This last week, a couple of things happened about which the players were clearly unhappy. I think that one of those situations involved something that I did that I shouldn’t have done (or at least not have done the way that I actually did); and one involved something that I arguably did OK, but that, had I to do it again, would do differently.
In last week’s session (link here), the PCs were facing another wave of attacks as they attempted to, literally, “hold the fort” versus an enemy encamped at the gates. They made certain preparations, most of which I respected in how they worked against the marauding foes. However, I put an item, the Wand of Wonder (which I called “The Wand of Wondrous Might”; just as I have called the Deck of Many Things they have “The Deck of Many Wondrous Things,” into the hands of the party.
The party’s magic user, Norm, tried to use it several times. Two of the five times he tried, it randomly turned him invisible. Fine. One time, it useless spat gems out of the end. That is meant to be an actual attack, presumably, but the enemy that he was attacking was well beyond the range of the cascading gems. It was the two other abortive uses that caused the consternation.
On the first use, the die roll to determine the “Wondrous” effect was in the range 21-25. According to D20.net: “You cast Detect Thoughts on the target you chose. If you didn’t target a creature, you instead take 1d6 psychic damage.” I clarified when the player attempted to use the item (this was the first actual attempt to use the WoW) that he was targeting an area, not an individual creature. “You’re not targeting a specific creature?” “No, I’m targeting this area.” Therefore he took 1d6 psychic damage. I have no problem with how that played out.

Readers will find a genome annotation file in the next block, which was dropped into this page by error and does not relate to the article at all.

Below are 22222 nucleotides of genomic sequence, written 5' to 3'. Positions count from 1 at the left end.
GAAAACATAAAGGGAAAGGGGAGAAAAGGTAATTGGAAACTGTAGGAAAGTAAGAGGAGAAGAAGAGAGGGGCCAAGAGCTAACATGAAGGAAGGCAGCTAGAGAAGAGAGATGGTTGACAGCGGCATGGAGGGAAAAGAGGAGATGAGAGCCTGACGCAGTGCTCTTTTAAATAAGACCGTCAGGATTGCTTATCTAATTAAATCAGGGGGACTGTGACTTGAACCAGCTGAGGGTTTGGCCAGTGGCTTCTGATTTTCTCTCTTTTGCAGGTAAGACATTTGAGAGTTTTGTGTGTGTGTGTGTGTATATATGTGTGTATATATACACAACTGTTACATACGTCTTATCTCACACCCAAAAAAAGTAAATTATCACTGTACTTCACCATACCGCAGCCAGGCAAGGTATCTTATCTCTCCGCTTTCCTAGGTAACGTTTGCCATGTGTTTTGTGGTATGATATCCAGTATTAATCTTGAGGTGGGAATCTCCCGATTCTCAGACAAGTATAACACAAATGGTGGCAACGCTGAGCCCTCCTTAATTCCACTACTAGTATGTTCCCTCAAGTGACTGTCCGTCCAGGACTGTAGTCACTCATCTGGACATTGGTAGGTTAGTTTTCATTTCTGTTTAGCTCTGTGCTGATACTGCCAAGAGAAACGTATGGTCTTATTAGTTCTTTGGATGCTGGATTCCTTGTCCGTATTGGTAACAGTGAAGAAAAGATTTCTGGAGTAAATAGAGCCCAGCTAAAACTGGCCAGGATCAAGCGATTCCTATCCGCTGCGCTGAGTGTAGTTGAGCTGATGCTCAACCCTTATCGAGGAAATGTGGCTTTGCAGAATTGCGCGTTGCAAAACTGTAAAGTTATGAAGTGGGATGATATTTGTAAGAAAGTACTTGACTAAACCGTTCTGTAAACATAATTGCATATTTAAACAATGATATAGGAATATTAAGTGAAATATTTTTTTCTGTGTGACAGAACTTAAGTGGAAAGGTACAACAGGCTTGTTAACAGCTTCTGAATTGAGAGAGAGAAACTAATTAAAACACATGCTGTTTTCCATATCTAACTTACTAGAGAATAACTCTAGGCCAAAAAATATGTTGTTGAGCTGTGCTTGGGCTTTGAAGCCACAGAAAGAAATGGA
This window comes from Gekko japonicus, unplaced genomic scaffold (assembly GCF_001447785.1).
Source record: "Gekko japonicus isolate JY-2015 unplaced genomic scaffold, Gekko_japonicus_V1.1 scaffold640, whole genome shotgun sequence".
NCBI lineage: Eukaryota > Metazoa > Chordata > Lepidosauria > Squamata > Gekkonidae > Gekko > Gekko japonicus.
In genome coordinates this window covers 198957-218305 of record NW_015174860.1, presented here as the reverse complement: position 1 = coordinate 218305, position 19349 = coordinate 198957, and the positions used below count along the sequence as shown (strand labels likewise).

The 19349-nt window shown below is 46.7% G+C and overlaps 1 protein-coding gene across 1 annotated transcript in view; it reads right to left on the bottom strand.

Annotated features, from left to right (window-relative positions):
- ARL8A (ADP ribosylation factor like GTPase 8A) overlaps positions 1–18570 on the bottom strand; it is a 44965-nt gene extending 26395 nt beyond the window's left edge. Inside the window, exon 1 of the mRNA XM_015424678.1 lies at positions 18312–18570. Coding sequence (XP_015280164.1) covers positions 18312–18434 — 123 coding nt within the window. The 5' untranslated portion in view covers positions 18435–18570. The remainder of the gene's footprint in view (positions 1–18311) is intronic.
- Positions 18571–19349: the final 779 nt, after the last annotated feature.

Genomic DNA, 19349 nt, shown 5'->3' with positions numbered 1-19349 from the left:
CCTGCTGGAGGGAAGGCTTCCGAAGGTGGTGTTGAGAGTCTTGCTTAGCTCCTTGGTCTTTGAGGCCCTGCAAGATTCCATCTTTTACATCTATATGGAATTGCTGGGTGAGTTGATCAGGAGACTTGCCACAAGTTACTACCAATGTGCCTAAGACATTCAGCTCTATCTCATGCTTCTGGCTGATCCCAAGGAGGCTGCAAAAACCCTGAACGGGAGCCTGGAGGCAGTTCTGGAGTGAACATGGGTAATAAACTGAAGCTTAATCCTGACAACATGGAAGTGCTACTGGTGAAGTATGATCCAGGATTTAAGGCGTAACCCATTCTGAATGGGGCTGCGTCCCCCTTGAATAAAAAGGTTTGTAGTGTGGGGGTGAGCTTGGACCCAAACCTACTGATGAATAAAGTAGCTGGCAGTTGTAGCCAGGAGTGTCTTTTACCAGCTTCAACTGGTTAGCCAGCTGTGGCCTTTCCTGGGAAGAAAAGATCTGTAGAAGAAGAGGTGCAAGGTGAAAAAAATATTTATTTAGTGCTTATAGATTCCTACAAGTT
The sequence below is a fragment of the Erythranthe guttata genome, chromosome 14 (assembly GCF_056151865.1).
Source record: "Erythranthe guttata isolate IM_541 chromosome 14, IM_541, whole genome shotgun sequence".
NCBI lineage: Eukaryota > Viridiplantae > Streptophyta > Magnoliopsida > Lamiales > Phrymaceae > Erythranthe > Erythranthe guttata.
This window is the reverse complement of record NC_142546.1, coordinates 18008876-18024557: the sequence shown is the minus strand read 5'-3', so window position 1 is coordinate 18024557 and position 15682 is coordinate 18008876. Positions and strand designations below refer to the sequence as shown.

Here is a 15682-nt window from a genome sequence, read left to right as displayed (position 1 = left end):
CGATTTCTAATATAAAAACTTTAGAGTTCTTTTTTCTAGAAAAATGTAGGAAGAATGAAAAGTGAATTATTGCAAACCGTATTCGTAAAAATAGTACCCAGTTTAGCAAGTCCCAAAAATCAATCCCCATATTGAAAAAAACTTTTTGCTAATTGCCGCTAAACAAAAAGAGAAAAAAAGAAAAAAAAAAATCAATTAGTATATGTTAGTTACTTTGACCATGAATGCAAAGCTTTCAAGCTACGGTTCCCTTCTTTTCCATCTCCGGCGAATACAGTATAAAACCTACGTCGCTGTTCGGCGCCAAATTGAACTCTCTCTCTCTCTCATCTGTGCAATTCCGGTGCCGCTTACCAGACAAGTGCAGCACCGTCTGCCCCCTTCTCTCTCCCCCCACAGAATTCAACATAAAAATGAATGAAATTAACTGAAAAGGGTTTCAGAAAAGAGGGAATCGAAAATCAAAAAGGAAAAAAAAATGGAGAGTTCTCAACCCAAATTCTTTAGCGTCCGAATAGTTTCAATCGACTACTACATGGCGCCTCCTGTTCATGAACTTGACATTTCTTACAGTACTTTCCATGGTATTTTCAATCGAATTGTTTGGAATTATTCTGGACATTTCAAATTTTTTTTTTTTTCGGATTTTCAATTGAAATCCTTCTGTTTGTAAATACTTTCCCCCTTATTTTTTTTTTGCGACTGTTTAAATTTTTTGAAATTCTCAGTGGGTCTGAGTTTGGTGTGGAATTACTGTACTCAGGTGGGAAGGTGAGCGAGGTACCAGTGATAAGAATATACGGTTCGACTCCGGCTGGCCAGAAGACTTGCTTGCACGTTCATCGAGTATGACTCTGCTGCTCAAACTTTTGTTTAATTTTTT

Later, when the player was clearly targeting an area again (I didn’t ask this time, I was wary that repeatedly asking the same question would raise a flag), he rolled a result in the range 98-00. That result, if not targeting a specific creature results in the wielder having to make a certain saving throw. As written, if one fails, they are restrained and are beginning to turn to stone. If they fail by 5 or more, they are instantly petrified. The player made their save. However, I still imposed a Slowed condition and they were clearly starting to turn to stone.